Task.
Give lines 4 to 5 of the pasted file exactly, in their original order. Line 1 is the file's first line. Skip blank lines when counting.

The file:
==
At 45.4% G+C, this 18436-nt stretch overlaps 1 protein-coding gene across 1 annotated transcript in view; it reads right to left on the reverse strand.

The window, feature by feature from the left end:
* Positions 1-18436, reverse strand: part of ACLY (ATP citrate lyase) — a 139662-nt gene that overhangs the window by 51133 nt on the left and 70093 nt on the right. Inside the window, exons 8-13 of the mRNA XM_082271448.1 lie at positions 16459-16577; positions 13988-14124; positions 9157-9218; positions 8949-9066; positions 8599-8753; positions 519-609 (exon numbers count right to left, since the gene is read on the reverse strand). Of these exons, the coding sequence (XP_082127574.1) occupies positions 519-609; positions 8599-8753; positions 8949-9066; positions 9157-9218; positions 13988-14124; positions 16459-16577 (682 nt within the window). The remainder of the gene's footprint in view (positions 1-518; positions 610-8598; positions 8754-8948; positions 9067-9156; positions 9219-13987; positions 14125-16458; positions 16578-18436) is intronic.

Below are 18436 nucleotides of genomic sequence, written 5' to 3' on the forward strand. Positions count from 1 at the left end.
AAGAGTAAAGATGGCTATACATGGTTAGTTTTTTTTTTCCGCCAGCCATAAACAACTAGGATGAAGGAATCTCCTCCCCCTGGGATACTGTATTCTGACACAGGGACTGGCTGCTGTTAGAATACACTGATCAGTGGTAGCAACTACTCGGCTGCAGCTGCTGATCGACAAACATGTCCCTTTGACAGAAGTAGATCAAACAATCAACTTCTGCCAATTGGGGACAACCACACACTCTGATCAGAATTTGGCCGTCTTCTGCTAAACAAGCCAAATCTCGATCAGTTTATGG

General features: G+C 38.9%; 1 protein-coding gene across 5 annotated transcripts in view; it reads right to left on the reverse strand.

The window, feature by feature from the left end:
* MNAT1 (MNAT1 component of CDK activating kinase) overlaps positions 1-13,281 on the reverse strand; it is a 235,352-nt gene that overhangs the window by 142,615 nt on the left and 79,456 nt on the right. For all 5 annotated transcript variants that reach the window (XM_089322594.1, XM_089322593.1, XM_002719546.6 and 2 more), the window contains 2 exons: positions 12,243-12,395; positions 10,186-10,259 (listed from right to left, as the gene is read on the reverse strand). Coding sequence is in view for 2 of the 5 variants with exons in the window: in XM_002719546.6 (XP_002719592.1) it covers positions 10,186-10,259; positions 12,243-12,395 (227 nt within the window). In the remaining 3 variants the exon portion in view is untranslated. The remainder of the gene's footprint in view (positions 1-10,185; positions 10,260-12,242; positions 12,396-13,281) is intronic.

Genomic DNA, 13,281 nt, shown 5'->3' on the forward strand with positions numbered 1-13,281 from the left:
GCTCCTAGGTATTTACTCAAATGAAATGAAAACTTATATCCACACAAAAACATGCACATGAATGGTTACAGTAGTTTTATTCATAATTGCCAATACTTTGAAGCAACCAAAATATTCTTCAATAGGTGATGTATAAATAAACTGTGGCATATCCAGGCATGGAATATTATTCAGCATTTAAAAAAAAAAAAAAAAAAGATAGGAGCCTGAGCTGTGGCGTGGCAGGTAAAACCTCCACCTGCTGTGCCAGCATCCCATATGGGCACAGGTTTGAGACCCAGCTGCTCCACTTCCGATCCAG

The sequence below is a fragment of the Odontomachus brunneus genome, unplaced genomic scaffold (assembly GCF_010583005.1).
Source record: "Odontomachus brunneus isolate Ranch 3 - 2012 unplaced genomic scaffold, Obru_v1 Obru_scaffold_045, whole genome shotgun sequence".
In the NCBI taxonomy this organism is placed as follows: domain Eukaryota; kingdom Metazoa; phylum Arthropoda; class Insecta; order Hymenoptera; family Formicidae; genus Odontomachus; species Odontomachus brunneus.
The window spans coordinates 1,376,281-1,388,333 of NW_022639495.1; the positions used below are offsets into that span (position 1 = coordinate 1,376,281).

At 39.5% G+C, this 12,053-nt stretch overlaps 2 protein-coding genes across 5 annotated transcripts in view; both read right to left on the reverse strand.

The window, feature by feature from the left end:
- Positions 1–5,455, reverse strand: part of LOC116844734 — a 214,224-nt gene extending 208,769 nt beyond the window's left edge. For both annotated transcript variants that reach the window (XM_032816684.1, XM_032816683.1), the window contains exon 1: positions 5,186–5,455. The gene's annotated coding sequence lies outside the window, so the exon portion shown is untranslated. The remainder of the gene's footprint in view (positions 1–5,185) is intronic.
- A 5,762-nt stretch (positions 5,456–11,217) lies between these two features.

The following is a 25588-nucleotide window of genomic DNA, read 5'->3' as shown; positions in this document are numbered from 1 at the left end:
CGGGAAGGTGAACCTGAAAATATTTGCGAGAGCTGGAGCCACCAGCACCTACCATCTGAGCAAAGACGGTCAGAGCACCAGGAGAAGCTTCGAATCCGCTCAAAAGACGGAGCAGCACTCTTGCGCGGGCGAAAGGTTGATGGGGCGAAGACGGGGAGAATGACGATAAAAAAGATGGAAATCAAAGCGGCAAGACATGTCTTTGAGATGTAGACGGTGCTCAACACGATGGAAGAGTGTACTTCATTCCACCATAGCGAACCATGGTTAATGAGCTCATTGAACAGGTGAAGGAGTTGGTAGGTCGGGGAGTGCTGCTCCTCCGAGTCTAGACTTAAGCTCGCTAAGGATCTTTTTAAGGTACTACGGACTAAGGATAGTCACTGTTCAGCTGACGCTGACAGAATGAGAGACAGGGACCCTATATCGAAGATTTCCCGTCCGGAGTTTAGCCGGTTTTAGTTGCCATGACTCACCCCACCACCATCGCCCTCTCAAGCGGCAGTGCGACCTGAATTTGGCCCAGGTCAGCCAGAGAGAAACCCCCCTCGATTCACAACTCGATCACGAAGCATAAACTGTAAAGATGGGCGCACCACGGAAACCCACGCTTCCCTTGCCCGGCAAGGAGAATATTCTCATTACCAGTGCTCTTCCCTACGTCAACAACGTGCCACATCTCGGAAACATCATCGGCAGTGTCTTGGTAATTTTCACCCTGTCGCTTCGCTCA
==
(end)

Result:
Below are 18436 nucleotides of genomic sequence, written 5' to 3' on the forward strand. Positions count from 1 at the left end.
AAGAGTAAAGATGGCTATACATGGTTAGTTTTTTTTTTCCGCCAGCCATAAACAACTAGGATGAAGGAATCTCCTCCCCCTGGGATACTGTATTCTGACACAGGGACTGGCTGCTGTTAGAATACACTGATCAGTGGTAGCAACTACTCGGCTGCAGCTGCTGATCGACAAACATGTCCCTTTGACAGAAGTAGATCAAACAATCAACTTCTGCCAATTGGGGACAACCACACACTCTGATCAGAATTTGGCCGTCTTCTGCTAAACAAGCCAAATCTCGATCAGTTTATGG